First Touch Error – First touch error goes hand-in-hand with passing and really makes you rethink certain situations. The game suffered in the past from poor touches on passes that shouldn’t have been a problem for professional footballers. This year, it’s tuned in a more natural way as passes that are pinged in with pace will result in a bobbled control. One area I’ve really been impressed with is the difference in first touch ability between quality players and those in the lower leagues. Bigger clubs with higher rated players will control passes better than a second division Italian side.

CPU Shooting – CPU shooting has never been more realistic in my opinion. While there might not be as many shots outside of the box as I’d like, the amount of shots on target has been realistically tuned. No longer will the CPU pepper your goal with accurate shots. Instead, shots will go wide, over and be blocked by vigilant defenders. Leaning on attackers is a good way to get the CPU off-balance and influence their shots.

What I Don’t Like

Animations – There’s no denying that FIFA boasts a large animation database. I played FIFA 17 for months and still saw new animations well after its release. The issue, in my opinion, isn’t the number of animations but rather how some of those animations play out. Moving with the ball at speed often feels like you’re playing on ice as the players seem to slide over the pitch. Using the precision dribbling modifier, however, feels opposite with foot planting visible. It’s these inconsistencies that are the issue.

CPU Passing – First and foremost, CPU passing percentages are way too high. It’s not uncommon to see them hover around 90 percent, a feat that’s extremely rare, even for the likes of Barcelona. Perhaps it’s the CPU’s unwillingness to play risky passes or maybe it’s down to not enough variance in passing ratings, the end result is still the same and a little frustrating at times. Occasionally the CPU will also get into this mode where it uses the driven pass way too often and in situations where it’s totally uncalled for. Luckily, the aforementioned first touch error kicks in to balance this out, but it’s still an ugly eye sore.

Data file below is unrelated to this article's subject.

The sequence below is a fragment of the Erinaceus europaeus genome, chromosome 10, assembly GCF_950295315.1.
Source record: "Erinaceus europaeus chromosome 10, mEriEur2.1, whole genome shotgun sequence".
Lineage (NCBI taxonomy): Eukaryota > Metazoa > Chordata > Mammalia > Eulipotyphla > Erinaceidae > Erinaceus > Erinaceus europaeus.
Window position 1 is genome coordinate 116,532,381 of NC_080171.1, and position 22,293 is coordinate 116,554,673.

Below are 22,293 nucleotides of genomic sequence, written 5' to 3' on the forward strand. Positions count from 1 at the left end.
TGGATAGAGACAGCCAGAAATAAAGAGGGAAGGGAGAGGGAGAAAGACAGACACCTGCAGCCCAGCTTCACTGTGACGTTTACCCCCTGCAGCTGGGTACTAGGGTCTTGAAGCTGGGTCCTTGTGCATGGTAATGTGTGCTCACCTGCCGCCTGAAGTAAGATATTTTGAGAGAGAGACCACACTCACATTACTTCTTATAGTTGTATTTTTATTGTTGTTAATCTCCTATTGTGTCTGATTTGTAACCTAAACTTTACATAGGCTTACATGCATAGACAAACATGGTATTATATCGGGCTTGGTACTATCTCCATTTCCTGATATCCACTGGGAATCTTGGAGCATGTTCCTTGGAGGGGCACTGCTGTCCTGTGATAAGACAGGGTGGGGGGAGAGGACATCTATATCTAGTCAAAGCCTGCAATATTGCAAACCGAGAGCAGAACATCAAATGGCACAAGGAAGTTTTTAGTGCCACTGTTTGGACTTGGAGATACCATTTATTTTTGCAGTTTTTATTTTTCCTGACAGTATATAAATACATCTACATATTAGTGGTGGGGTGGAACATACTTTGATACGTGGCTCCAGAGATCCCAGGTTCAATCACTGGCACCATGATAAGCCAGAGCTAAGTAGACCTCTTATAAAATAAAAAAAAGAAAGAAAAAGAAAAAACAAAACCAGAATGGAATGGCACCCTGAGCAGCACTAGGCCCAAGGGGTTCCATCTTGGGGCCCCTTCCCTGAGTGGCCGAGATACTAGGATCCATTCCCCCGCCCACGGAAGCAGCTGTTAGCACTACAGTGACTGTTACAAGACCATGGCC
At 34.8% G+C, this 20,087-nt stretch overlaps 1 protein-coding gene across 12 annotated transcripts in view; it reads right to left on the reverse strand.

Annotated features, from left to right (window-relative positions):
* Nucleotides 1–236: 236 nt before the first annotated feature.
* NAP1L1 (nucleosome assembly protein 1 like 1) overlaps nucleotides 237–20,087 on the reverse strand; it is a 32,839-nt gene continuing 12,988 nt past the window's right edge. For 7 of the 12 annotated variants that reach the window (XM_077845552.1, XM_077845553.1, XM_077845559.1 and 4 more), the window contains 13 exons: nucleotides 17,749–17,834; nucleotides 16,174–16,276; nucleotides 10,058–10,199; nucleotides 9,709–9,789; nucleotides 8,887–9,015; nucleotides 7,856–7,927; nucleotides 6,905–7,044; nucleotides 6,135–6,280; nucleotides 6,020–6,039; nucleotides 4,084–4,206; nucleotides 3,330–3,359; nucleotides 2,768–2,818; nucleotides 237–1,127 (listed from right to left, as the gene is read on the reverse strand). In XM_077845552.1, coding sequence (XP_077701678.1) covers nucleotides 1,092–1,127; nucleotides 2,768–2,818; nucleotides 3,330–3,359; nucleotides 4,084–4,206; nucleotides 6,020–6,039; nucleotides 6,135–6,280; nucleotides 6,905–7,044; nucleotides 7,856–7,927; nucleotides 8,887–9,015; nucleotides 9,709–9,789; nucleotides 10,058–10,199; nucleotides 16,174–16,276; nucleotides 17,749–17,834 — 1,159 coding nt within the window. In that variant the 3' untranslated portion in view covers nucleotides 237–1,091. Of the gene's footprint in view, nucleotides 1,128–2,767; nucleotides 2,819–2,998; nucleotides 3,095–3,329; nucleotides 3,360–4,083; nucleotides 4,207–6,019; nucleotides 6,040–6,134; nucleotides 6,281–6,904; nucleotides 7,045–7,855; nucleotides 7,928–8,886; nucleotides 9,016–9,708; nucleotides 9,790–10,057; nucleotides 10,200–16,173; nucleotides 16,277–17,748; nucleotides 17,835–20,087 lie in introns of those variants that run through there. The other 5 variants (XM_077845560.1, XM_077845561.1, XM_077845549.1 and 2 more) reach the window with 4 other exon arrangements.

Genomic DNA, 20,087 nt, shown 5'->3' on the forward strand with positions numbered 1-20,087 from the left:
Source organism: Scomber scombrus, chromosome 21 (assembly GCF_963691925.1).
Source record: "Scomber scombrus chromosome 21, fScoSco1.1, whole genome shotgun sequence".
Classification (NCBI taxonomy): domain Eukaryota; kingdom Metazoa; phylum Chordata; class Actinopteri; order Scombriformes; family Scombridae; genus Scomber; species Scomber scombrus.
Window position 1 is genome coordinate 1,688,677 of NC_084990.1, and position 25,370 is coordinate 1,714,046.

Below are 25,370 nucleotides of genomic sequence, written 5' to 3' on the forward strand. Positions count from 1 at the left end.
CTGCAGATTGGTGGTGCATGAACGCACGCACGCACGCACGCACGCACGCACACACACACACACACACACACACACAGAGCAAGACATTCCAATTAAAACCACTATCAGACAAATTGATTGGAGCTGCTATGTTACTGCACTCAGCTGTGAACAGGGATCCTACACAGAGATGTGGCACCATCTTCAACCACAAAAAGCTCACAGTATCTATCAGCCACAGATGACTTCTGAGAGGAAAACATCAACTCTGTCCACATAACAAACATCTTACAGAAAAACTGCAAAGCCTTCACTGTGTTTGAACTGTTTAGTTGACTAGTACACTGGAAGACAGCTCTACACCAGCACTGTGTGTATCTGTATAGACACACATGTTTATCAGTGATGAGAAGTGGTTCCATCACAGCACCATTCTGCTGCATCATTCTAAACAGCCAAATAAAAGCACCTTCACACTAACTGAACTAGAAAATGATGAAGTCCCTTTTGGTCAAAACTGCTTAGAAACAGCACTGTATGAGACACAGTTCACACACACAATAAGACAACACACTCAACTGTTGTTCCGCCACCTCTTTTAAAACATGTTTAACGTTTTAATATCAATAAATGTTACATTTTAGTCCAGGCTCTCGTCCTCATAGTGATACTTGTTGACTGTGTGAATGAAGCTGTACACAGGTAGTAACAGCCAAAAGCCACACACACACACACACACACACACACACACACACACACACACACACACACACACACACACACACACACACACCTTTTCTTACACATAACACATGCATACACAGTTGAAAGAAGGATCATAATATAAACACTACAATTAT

Physicality – There’s no denying that physicality is evident in FIFA 18, it’s just the animations that portray it can be ugly. I like that there is a button tied to shielding, it’s just the awkwardness of it that makes it less than impressive. There are certain situations like when you receive a ball with your back-to-goal that contextual shielding would be nice if it was triggered automatically.

Fouls – Fouls in the retail version are more frequent than the demo, but still too few and far in between for my liking. It seems as if there are instances where the game cannot determine if a foul should be called when two players collide. The CPU also seems to be a little passive when it comes to slide tackling, which is a big part of the modern game and always a topic for discussion. Lastly on fouls, the “shirt grab” button command on tactical defending should be an automatic foul, but EA seems to ignore this like real-life refs ignore most of the shenanigans that go on inside the box on corner kicks.


On the surface, FIFA 18 shares a lot of characteristics that made FIFA 17 such a success. Dig a little deeper and you’ll soon discover that a lot of the game’s intricacies were worked on, none more-so than the fundamentals of the beautiful game. Positioning, passing and tactics all help to create the most realistic FIFA to date. Hopefully with a couple of tweaks here and there, EA will take FIFA 18 to the next level and cement itself as one of the best footy titles released to-date.